FIGS. 31–34 are exemplary of two basic types of interfacing 10 regions 120 for coupling or attaching the hemostatic valve 11 to a tubular medical conduit 23. In the type depicted in FIGS. 31–33, which also the type found the embodiments depicted in FIGS. 1–13 and 19–30, the interfacing region 120 is sized and configured such that its contact surface 124 with the tubular medical conduit 23 is located within the passageway 14 of the hemostatic valve 11. Coupling occurs with the hemostatic valve 11 being placed over the proximal end 52 of the tubular medical conduit 23, as depicted in FIGS. 33, with other embodiments shown in FIGS. 12 and 19. Ideally, the passageway 14 at the distal end 49 of the hemostatic valve 11 is sized such that the proximal end 52 seals against the contact surface 124 to greatly reduce the possibility of leakage. Although it is within the scope of the invention for the valve body 50 to comprise a rigid or semi-rigid plastic or another non-elastic material, silicone or similar type materials provide superior sealing characteristics, as well as making it easier to split the valve body 50 along the lines of fissure 15.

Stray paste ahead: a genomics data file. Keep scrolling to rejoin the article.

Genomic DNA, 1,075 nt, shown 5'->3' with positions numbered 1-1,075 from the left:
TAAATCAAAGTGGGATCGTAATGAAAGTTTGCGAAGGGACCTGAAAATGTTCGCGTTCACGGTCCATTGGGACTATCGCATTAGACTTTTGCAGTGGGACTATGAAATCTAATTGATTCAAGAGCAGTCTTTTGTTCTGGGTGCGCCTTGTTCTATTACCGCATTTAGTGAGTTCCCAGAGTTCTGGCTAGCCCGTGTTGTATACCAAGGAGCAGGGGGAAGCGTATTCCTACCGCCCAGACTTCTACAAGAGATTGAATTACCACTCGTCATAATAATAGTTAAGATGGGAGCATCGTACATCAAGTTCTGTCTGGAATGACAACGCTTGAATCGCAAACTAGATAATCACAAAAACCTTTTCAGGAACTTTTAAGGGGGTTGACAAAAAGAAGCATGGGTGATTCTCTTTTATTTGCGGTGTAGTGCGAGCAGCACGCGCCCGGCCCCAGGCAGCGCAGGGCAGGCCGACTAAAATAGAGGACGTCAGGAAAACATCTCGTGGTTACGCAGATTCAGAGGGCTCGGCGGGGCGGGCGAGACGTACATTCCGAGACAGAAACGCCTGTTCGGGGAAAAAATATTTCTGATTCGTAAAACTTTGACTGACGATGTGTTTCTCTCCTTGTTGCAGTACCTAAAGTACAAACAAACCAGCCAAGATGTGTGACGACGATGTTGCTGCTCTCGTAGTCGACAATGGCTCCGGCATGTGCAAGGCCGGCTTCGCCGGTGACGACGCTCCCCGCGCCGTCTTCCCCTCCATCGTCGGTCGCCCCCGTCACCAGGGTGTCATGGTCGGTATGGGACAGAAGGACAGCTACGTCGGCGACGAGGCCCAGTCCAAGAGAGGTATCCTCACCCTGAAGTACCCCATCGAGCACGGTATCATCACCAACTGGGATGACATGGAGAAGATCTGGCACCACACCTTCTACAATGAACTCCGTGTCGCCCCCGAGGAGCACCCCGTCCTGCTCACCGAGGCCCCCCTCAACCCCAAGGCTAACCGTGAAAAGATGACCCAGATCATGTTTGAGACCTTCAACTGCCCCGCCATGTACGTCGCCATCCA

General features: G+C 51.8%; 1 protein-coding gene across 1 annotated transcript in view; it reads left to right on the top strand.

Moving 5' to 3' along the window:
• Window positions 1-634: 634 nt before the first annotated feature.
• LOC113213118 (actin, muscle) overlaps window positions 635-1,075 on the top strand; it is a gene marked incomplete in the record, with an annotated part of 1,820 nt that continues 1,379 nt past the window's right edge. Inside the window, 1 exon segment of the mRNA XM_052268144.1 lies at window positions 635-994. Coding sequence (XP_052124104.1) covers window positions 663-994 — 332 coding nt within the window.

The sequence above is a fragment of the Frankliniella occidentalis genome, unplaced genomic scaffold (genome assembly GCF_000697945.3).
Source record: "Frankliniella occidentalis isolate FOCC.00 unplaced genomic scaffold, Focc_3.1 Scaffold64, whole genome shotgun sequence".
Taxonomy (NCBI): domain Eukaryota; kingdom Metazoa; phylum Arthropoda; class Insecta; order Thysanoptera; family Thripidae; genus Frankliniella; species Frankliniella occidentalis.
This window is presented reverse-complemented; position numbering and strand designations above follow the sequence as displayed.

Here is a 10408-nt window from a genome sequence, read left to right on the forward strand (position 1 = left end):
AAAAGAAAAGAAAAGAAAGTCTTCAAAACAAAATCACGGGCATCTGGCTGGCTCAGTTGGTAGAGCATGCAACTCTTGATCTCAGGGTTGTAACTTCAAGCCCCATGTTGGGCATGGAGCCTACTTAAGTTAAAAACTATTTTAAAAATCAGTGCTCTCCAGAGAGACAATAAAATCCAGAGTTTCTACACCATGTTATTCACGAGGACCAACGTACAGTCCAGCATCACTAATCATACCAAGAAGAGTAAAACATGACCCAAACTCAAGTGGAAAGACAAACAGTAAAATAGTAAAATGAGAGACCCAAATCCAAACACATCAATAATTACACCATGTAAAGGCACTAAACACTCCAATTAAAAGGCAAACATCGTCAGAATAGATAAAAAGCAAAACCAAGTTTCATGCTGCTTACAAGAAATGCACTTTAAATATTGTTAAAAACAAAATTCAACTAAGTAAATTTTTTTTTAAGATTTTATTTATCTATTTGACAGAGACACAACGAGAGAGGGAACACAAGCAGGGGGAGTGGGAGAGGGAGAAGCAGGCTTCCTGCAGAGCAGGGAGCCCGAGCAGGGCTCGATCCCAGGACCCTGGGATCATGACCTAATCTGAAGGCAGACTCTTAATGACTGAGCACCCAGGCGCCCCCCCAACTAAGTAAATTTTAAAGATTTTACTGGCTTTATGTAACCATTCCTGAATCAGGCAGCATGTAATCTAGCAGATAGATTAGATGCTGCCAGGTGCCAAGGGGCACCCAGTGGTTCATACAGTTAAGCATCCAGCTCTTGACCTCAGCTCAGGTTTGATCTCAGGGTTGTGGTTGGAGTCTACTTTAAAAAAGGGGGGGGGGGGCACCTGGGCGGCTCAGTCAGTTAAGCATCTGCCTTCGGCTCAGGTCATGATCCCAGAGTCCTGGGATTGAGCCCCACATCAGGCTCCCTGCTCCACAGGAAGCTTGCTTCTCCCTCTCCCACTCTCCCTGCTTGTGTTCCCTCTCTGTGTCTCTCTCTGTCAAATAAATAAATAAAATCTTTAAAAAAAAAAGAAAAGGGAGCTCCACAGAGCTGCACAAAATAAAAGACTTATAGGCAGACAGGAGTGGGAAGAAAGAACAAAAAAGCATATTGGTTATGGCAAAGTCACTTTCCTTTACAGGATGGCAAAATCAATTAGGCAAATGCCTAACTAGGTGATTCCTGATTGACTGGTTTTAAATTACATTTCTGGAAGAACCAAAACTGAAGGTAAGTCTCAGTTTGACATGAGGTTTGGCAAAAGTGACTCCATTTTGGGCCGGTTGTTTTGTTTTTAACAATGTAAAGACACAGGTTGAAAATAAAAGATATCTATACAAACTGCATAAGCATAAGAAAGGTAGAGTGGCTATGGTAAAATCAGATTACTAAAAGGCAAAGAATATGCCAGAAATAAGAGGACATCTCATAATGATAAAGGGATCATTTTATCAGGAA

In the embodiments of FIGS. 31–33, the interfacing region 120 is configured to accept different-sized introducer sheaths 24 by including a series of steps 114, 115, 116, each step corresponding to a specific sized introducer. For example, in the embodiment of FIGS. 31–32, the first step 114, located closest to the distal end 49, a diameter to readily accommodate up to a 6.0 Fr introducer sheath 24 before the proximal end 52 of sheath abuts the proximal lip of the stop 114 and cannot be advanced further into the passageway 14. The second step 115, located proximal the first step 114, can accept up to a 4.5–5.0 Fr introducer sheath, while a 3.5–4.0 Fr introducer sheath can pass through the first two steps 114, 115 before abutting the third step 116. Depending on the durometer of the valve body 50 material, it is possible for the valve body 50 to yield somewhat and accommodate a larger-size introducer sheath 24 that for which the particular stop is configured. The embodiment of FIG. 33 depicts an interfacing region 120 sized to accept either a 10, 11, or 12 Fr introducer sheath 24, the proximal end 52 of the latter of the three being shown positioned at the first step 114. The examples of FIGS. 31–33 are merely illustrative as to the number and range of steps. It is possible to configure the interfacing region 120 to accept multiple sizes of introducer sheaths 24 without having steps. One solution is to gradually taper the interfacing region 120 to accommodate a range of different-sized introducer sheaths 24. Additionally both steps and tapers can be combined to accommodate a range of different introducer sheath diameters.